Tires Exposed - Inside Secrets to Buying the Right Tire

  Every car sold comes with tires, right? It is hard to drive off the lot without them. The reality is that it is only a matter of time before you start giving some thought to upgrading to performance tires, or maybe you just need a new set. Does the thought of buying tires or auto parts make you as frightened as an acrophobic going to the top of Sears Tower? Calm down. Take a deep breath because Dr. Drivewire will explain all of the insider secrets you need to know about purchasing the best tire for your needs.

In two short minutes you'll have your masters in tireology. You will have all the skills you need to pour through the product specifications, eliminate the middle man and buy with confidence from a secure online store. Premiere online retailers offer off dealer pricing, real time inventory, free shipping and rush delivery.

Reading the Sidewall

The side of your tire contains a wealth of information. Here's an example of a tire sidewall, in this case a Bridgestone Potenza S-02 P205/55ZR14

a - The brand or model of tire.

b - This is a tubeless tire. Almost all tires today are tubeless.

c - The arrow on the tire indicates that the tire is unidirectional and must be mounted so that the arrow points toward the front of the car.

d - "P" means passenger tire.

e - Indicates how wide the tire is in millimeters. Also referred to as section width.

f - The tire's aspect ration, or profile. Basically, how tall the tire is. The number is actually a percentage of the width. This tire is 55% as tall as it is wide.

g - The Z indicates the tire's speed rating. (See Tire Ratings below for speed ratings.)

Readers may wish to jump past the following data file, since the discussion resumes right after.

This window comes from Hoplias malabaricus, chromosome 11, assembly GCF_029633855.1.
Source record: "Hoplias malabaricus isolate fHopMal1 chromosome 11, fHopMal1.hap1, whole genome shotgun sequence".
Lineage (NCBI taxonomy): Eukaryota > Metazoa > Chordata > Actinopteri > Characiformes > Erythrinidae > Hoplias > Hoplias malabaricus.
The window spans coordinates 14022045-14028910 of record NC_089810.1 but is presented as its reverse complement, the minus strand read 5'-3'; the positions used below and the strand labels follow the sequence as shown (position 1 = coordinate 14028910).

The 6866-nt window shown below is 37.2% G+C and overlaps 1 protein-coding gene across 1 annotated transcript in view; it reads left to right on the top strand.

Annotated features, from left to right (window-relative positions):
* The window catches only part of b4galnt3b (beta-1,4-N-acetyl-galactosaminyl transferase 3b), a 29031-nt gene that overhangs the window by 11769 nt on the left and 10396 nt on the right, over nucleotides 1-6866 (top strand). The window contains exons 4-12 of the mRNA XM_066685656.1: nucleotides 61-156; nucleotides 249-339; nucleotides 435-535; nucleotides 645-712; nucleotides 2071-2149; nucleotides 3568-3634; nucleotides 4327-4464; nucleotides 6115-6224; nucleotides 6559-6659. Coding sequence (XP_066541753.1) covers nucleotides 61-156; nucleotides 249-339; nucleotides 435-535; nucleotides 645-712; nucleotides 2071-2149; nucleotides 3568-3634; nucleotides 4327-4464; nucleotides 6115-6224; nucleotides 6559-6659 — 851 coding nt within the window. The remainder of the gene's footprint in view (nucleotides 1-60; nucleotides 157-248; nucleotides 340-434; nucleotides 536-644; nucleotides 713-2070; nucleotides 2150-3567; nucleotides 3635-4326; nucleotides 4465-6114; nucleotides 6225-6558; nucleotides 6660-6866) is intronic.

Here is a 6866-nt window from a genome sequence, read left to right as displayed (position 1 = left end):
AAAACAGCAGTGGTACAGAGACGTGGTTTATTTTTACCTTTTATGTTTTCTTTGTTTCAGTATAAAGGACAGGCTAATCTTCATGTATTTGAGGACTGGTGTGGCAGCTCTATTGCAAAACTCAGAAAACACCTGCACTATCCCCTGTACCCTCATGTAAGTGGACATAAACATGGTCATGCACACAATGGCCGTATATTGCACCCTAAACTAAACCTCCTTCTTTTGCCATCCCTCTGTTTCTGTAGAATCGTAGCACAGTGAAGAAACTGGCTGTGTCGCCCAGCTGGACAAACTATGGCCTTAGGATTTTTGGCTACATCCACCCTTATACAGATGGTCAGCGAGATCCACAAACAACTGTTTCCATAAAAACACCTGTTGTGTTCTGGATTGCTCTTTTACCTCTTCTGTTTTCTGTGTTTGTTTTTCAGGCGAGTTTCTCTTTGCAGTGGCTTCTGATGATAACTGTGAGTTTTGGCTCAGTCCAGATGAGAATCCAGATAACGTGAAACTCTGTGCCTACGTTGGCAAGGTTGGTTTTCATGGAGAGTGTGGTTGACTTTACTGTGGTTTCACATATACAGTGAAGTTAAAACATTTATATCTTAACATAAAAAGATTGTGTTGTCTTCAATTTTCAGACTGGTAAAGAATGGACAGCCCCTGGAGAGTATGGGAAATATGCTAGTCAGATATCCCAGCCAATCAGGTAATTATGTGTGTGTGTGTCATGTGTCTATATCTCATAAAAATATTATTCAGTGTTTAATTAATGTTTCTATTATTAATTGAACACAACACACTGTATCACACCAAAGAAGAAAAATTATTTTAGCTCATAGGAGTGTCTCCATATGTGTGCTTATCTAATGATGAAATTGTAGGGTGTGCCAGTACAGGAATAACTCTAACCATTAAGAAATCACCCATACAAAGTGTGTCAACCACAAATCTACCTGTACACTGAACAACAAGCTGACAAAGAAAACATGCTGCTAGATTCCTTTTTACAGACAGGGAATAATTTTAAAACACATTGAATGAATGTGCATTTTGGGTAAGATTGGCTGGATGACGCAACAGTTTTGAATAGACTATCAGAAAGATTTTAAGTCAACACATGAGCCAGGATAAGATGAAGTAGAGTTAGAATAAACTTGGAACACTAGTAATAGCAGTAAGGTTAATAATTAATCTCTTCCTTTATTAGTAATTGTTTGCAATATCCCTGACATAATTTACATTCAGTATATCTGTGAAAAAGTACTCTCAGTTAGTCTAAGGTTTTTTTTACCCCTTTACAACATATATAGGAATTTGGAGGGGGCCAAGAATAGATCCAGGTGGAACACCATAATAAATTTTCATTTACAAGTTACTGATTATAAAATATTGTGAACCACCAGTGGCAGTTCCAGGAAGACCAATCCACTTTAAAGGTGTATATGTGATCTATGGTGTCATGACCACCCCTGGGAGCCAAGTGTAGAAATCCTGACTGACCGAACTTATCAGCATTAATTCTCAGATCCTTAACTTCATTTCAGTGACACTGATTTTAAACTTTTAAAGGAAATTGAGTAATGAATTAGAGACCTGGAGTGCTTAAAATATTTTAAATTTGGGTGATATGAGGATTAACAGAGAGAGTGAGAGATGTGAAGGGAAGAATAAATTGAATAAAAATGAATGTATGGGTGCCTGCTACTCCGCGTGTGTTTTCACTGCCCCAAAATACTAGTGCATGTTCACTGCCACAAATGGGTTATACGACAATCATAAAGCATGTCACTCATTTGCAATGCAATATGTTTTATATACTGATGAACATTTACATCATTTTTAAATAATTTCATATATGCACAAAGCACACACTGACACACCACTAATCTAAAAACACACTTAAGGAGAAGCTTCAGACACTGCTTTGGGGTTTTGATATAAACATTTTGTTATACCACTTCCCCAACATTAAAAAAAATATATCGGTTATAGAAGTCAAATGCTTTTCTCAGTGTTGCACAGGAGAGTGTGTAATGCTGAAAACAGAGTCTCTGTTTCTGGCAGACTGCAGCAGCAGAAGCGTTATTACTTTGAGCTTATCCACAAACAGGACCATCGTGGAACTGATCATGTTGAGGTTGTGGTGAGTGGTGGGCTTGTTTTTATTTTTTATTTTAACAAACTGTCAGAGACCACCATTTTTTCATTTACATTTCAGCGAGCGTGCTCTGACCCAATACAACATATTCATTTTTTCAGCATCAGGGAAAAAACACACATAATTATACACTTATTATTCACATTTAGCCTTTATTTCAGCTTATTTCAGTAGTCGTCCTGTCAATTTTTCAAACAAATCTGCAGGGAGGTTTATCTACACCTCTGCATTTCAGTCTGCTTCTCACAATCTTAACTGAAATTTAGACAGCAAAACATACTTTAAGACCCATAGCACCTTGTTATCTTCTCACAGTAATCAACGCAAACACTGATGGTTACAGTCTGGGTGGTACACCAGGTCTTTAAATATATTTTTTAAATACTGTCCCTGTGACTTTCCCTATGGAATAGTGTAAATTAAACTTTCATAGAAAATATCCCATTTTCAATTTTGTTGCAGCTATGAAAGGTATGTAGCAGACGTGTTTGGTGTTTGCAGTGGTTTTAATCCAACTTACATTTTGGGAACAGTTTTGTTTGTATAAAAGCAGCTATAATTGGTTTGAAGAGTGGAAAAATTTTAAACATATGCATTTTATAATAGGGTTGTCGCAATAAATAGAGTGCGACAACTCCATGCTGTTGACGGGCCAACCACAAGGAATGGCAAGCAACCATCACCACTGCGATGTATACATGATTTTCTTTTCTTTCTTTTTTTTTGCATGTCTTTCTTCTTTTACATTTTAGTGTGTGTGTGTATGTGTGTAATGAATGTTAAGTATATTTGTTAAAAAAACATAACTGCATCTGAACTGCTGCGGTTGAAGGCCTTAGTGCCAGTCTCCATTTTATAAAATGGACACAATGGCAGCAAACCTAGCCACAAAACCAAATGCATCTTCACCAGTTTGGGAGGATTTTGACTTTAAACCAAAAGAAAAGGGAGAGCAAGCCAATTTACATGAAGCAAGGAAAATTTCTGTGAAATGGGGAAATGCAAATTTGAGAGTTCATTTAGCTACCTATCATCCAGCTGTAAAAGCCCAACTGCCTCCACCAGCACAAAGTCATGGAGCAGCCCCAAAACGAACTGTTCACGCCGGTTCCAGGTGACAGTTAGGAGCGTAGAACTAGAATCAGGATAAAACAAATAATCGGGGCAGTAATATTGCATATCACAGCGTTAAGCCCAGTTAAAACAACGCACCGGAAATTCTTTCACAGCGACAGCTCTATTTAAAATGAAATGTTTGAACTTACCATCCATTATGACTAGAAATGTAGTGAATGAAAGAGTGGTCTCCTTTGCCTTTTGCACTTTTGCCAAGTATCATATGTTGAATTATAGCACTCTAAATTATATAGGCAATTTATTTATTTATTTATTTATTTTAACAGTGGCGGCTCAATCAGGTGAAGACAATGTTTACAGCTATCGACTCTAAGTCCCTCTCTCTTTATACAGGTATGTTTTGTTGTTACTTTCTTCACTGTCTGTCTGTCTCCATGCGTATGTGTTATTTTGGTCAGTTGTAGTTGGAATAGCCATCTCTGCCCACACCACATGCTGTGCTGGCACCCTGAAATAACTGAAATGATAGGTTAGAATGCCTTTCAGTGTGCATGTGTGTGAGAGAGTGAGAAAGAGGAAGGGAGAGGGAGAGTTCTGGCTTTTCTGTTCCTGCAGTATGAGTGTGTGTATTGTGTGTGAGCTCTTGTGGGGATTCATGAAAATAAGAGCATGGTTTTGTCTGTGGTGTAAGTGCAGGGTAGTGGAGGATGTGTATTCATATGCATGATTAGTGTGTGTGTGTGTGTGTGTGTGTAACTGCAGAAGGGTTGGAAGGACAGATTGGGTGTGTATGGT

h - R simply means that this tire is a radial.

i - The diameter of wheel that this tire is intended to fit. In this case 14.

Tire Ratings


Consumer magazines, tire retailers and Dr. Drivewire frequently use the UTQG ratings when comparing tires. The initials stand for Uniform Tire Quality Grading, a quality rating system developed by the Department of Transportation (DOT). The system was designed to provide information to consumers as to the relative performance of passenger tires in the areas of treadwear, traction and temperature. The UTQG ratings are most valuable when comparing how a manufacturer's tires rate within its own product line rather than as a comparison between brands. UTQG is just one tool to use when selecting tires and it should not be your only guide.

A UTQG Auto Parts Tire Rating Looks Like This: 150 A B

The number 150 indicates the treadwear rating.

The first letter (A) indicates traction rating.

The second letter (B) indicates temperature rating.


The treadwear grade is a comparative rating based on the wear rate of the tire when tested under controlled conditions on a specified government test course. For example, a tire graded 150 would wear one and a half (1 1/2) times as well on the government course as a tire graded 100. Regardless of what kind of UTQC treadwear grade a tire may get, actual performance will vary significantly based on driving habits, maintenance and differences in road conditions.


The UTQG traction grade is based on a straight ahead braking traction test. It is not based on cornering traction. The traction grades from highest to lowest, are A, B, and C. They represent the tire's ability to stop on wet pavement as measured under controlled conditions on specified government test surfaces of asphalt and concrete. A tire marked C would be considered a poor traction tire.